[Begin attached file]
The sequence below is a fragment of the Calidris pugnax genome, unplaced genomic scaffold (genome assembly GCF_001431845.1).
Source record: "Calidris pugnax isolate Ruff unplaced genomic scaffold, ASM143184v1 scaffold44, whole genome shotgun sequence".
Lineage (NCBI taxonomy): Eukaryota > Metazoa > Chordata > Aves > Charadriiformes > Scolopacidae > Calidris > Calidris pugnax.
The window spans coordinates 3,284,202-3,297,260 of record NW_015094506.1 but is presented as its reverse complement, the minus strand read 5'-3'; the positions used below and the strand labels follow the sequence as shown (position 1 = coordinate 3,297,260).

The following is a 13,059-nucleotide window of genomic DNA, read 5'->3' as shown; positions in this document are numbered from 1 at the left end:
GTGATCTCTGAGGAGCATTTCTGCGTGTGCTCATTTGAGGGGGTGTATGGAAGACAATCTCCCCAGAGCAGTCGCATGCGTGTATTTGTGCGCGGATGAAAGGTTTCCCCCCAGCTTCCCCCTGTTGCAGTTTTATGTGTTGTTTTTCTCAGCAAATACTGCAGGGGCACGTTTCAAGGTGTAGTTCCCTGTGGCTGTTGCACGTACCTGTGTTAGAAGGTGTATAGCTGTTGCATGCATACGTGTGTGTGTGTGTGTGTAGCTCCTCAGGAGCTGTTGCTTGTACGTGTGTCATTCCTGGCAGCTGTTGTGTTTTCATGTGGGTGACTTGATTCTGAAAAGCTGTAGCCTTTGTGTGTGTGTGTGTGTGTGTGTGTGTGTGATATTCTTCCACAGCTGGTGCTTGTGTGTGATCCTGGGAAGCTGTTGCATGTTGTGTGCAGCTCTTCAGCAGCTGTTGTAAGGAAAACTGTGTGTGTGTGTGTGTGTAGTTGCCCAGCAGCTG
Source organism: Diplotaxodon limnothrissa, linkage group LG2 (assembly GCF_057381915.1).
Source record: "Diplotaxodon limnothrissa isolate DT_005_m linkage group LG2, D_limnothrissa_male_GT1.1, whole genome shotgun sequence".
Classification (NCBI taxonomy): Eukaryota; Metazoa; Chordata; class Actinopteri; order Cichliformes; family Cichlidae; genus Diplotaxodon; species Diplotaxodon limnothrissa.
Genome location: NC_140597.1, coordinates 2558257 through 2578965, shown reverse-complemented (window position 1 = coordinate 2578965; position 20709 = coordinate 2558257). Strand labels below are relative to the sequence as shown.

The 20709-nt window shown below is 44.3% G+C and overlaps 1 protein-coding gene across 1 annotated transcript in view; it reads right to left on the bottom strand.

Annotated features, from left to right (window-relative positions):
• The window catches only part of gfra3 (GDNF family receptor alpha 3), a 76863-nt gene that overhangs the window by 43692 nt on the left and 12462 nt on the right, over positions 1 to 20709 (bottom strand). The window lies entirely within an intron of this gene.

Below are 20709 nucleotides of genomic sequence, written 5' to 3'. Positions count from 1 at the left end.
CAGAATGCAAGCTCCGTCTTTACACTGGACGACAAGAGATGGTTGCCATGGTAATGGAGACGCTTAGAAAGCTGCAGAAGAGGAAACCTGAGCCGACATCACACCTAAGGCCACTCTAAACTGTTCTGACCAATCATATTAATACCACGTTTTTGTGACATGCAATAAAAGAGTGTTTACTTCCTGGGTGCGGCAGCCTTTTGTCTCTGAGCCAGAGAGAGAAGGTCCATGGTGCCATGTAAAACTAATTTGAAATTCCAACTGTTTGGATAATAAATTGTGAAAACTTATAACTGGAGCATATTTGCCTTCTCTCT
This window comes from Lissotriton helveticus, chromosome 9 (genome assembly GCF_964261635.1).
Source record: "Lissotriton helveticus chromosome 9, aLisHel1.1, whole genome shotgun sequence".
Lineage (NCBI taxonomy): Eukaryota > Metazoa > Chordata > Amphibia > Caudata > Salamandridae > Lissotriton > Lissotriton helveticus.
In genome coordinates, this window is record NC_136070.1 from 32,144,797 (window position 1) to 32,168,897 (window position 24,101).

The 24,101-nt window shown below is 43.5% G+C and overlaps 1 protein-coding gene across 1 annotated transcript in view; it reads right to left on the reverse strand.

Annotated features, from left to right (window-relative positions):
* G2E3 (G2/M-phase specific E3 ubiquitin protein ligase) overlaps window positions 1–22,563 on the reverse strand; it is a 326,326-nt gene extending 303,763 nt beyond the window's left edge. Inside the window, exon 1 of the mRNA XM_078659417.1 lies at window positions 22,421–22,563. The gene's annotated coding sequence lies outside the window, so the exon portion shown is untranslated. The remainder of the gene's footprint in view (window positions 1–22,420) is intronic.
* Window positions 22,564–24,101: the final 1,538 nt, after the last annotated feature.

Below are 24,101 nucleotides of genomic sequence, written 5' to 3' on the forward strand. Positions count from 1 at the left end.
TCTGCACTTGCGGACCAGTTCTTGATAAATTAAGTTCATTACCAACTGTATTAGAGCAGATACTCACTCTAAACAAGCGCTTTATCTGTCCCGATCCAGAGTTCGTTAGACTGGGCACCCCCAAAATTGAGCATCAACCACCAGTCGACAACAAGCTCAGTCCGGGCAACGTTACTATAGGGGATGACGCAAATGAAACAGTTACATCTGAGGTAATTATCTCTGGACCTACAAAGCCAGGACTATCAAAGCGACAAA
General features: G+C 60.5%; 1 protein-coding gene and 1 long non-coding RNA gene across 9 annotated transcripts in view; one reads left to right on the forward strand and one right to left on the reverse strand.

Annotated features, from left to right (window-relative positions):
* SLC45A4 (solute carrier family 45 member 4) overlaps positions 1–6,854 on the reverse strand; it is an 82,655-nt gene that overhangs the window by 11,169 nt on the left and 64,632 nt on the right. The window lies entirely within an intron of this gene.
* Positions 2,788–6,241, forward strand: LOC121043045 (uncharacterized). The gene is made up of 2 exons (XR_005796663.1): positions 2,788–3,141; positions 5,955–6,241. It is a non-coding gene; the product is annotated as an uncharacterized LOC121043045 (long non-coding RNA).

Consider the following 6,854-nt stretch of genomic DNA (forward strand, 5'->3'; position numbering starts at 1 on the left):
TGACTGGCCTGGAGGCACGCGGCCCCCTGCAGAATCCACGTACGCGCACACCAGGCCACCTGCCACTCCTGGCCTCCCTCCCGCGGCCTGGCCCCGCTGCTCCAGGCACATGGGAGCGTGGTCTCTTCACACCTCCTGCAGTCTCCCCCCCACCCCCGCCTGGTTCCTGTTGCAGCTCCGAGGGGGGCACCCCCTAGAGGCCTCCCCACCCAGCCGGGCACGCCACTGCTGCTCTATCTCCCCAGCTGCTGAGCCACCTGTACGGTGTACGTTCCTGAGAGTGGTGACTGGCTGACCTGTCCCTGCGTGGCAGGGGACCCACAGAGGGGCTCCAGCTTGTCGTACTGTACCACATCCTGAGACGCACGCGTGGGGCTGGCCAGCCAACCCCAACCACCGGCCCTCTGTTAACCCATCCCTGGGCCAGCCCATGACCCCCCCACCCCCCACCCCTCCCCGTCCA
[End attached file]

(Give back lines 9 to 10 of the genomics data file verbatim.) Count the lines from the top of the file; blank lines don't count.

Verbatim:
Classification (NCBI taxonomy): Eukaryota; Metazoa; Chordata; class Actinopteri; order Cichliformes; family Cichlidae; genus Diplotaxodon; species Diplotaxodon limnothrissa.
Genome location: NC_140597.1, coordinates 2558257 through 2578965, shown reverse-complemented (window position 1 = coordinate 2578965; position 20709 = coordinate 2558257). Strand labels below are relative to the sequence as shown.